Speaking of people doing their own thing -- and surely we were, sometime recently -- Noah Cicero's Transmissions from Noah X to Tao X can be found on the Bear Parade.
Faber, a UK independent publisher (i.e. not owned by one of the big international conglomerates), has formed an alliance of other small publishers to help boost trade. Now they have decided to involve small independent booksellers as well. Details in Publishing News.
Andrew Franklin also welcomes this development in the Guardian.
Cory Doctorow on the digital world
Poking around on the Locus web site, which I do at least once a month, mainly for hints on interesting things to read in the science-fiction field, I found a link to an article by Cory Doctorow.
Cory is one of the people whose views on the digital world are well worth listening to, mainly because he not only understands the technology (which most of us don't) but writes fiction as well. His latest piece has a lot to say about the music business, but as we all know by now (or ought to), what happens in the music business is highly relevant to, if not actually a prediction of, what will happen in publishing. Here's a taster:
I don't believe it!
The Internet is enabling a further decentralization in who gets to make art, and like each of the technological shifts in cultural production, it's good for some artists and bad for others. The important question is: will it let more people participate in cultural production? Will it further decentralize decision-making for artists?
...I've discovered what many authors have also discovered: releasing [free] electronic texts of books drives sales of the print editions. An SF writer's biggest problem is obscurity, not piracy. Of all the people who chose not to spend their discretionary time and cash on our works today, the great bulk of them did so because they didn't know they existed, not because someone handed them a free e-book version.
Another gem found on the Locus site is this. The International Horror Guild (which one might have thought was regarded by the literati as an unspeakably vulgar operation, entirely unworthy of notice), has announced its shortlists for the IHG awards. Included in the Collection (single author) category is Specimen Days, by Michael Cunningham!
Can this be true? Is it 1 April and I didn't notice? Does Michael know? If he wins, will he turn up and make a gracious little speech, saying how this means so much more to him than the Pulitzer?
Or is this just part of the previously noted attempt to make the more popular genres 'respectable'?
CAPS or not?
The Feedback section in Saturday's Times had an interesting insight into the paper's policy on the use of CAPITAL letters. Someone asked why the Times prints acronyms such as SARS and AIDS as Sars and Aids.
Answer: Times style is to print in lower case, with an initial capital letter, any acronym that is normally pronounced as a word; hence Aids (distinguished from other aids by its capital letter), Sars, Unicef, Unesco, and so forth. But, on the other hand, acronyms which are pronounced as a series of letters are printed all in caps: hence BBC, NHS, TUC. Exceptions (there always are some, because this is the English language): organisations, such as BUPA and AXA, which have specifically requested that their names be printed all in capitals.
Animals in war
Also in Saturday's Times was an article by Jilly Cooper about the use of animals for military purposes. It is estimated, for instance, that 8 million horses died in the first world war. Two years ago, Jilly and a number of friends succeeded in setting up a memorial to all those animals who died in war. Designed by David Backhouse, it was unveiled on Park Lane in November 2004.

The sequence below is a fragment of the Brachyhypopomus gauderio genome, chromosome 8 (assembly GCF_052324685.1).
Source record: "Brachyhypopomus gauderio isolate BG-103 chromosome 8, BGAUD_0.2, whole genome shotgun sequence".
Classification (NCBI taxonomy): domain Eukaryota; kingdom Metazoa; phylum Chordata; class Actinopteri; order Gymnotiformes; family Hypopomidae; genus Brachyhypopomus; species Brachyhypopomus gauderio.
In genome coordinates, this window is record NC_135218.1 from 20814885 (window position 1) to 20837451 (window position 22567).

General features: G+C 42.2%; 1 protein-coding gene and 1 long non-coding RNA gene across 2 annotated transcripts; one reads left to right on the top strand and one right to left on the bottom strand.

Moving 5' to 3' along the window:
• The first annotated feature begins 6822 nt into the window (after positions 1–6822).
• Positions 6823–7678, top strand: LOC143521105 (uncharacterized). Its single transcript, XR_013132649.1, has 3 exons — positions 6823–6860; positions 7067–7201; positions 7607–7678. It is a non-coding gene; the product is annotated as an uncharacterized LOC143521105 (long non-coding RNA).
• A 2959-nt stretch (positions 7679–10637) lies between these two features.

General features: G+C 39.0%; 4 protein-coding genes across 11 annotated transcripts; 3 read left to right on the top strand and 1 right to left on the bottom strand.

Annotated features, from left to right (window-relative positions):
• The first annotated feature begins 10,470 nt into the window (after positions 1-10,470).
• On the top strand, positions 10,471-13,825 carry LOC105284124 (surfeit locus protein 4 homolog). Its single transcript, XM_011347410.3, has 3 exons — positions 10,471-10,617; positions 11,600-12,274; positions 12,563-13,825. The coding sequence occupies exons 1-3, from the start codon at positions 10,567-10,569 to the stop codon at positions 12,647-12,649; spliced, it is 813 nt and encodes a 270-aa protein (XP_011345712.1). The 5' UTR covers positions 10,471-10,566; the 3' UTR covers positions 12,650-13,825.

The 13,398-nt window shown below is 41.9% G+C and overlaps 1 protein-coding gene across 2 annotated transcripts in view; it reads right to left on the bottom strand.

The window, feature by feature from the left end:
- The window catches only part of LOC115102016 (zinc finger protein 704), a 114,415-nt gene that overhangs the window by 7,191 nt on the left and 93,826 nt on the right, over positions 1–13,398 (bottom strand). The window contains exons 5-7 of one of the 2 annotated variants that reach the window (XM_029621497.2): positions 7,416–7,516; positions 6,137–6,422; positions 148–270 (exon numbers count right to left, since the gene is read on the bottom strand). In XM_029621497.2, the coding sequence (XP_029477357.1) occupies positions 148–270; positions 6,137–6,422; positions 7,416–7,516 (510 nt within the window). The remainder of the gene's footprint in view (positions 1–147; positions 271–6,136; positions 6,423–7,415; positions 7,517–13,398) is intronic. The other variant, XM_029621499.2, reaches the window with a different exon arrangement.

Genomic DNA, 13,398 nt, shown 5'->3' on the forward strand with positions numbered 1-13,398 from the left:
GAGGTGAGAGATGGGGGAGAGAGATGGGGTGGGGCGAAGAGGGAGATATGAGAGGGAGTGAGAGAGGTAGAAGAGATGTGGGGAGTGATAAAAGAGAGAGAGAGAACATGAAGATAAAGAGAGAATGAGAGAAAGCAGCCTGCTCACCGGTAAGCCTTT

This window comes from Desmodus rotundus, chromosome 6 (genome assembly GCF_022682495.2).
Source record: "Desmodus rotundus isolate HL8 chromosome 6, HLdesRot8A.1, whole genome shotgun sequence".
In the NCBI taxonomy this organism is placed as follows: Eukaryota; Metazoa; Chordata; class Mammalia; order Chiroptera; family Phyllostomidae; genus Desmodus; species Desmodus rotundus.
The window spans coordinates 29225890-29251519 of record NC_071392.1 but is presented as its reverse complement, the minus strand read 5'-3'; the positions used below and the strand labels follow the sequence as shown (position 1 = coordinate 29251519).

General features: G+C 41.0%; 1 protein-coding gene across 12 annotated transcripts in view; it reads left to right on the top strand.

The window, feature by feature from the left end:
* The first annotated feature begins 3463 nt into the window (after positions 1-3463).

Jilly's article, worth reading in its own right, is based on her introduction to a new book by Juliet Gardiner: The Animals' War. The book is associated with the Animals' War exhibition at the Imperial War Museum, London, from 14 July onwards.
Suckers for punishment
Baigent and Leigh, who claimed that Dan Brown nicked their ideas for The Da Vinci Code -- and lost, comprehensively -- have been given leave to appeal. Some lawyer somewhere says that the Judge may have erred in his ruling.
Don't bet any money on it, is my advice. Galleycat has some details, drawn from the Bookseller.
M.J. Rose on marketing in practice
For those too young to remember -- it must have been at least, oh, seven or eight years ago -- M.J. Rose was just about the first writer to use the internet to make herself famous. Not Madonna-type famous, or even Danielle Steel-type famous, but famous enough to have a career as a full-time writer.
Now she also acts as a book-marketing guru, and to see what she is doing to plug her latest, nip over to her blog, Buzz, Balls & Hype.
And no, I'm not claiming my five bucks for charity. This is a freebie.
Michael Schaub, on Bookslut, led me to a Salon article about Sam Harris, author of The End of Faith.
To say that Harris is against religion is putting it rather mildly: one reviewer described his book as a 'nuclear assault'. First published in 2004, The End of Faith is a full-blooded attack on Islam and Christianity, 'carrying both pages and pages of quotations from the Quran imploring the faithful to kill infidels, and a chilling history of how Christian leaders have brutally punished heretics. Harris argues that much of the violence in today's world stems directly from people willing to live and die by these sacred texts.'
During the interview, Harris argues that religious moderates are worse than fundamentalists, 9/11 led us into a deranged holy war (what can he mean?), and believers should be treated like alien-abduction kooks.
This cannot be right. Surely his book should be banned.
Hard times for lesbians?